Miscellaneous nanosensors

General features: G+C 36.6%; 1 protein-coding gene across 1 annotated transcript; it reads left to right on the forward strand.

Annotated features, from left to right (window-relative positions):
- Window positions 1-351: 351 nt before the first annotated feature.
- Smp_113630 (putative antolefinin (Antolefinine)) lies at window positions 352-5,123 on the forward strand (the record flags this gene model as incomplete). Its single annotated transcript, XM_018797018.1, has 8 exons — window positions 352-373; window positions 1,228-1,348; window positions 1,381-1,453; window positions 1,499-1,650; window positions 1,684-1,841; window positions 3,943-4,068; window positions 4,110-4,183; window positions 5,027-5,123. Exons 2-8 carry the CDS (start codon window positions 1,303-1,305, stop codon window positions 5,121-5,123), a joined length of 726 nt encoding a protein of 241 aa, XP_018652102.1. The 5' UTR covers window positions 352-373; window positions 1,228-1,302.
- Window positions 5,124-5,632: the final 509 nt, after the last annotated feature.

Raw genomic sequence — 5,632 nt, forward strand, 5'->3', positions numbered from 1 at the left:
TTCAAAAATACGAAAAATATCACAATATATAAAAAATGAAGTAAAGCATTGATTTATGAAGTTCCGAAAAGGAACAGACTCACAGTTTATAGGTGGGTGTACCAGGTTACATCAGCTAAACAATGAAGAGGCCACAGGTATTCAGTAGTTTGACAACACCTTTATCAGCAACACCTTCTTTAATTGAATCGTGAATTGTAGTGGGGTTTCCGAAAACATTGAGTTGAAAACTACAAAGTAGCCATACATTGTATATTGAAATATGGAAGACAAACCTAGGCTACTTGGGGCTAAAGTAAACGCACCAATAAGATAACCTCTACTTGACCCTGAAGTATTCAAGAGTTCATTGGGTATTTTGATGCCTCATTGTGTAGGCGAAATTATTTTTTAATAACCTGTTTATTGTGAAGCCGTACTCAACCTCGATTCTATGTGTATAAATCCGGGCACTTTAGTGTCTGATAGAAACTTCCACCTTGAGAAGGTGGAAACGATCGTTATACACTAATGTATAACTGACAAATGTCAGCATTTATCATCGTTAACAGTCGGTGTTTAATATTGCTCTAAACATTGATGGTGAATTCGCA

More profound insights and knowledge of pathophysiological changes involved in sepsis, open up new opportunities in early diagnosis of sepsis. Recent advancements in diagnostic tools and emerging techniques, in a combination of different nanoparticles, provide rapid, highly selective and sensitive detection methods. Apart from the aforementioned electrochemical biosensors and immunosensors, other diagnostic approaches which utilize the principals of optical and magnetic resonance properties in conjunction with nanoparticles, have been reported, with a wide range of detection from protein biomarkers to pathogens. In an in-depth review, Mocan et al. (2017), reported on the different optical nanosensors, efficiently detecting pathogenic bacteria by various methods [77]. There is a series of articles on the application of T2 magnetic resonance-based techniques, combined with nanoparticles, for the detection of fungal species (candida) in clinical samples, which were also evaluated in clinical studies [78,79,80]. Hu et al. (2016) reported on CRP detection using immunofluorescent nanospheres (containing 332 ± 8 CdSe/ZnS quantum dots) that are stable for a more extended period (6 months) with an optical detection method [81]; while Kitayama and Takeuchi (2014) reported on CRP detection by grafting poly (2-methacryloyloxyethyl phosphorylcholine) onto gold nanoparticles [82]. Additionally, superparamagnetic iron oxide nanoparticles (SPIONs)-based biosensors platform have also been developed for the detection of changes in cellular uptake processes, using a contrast agent which is used in MRI [83].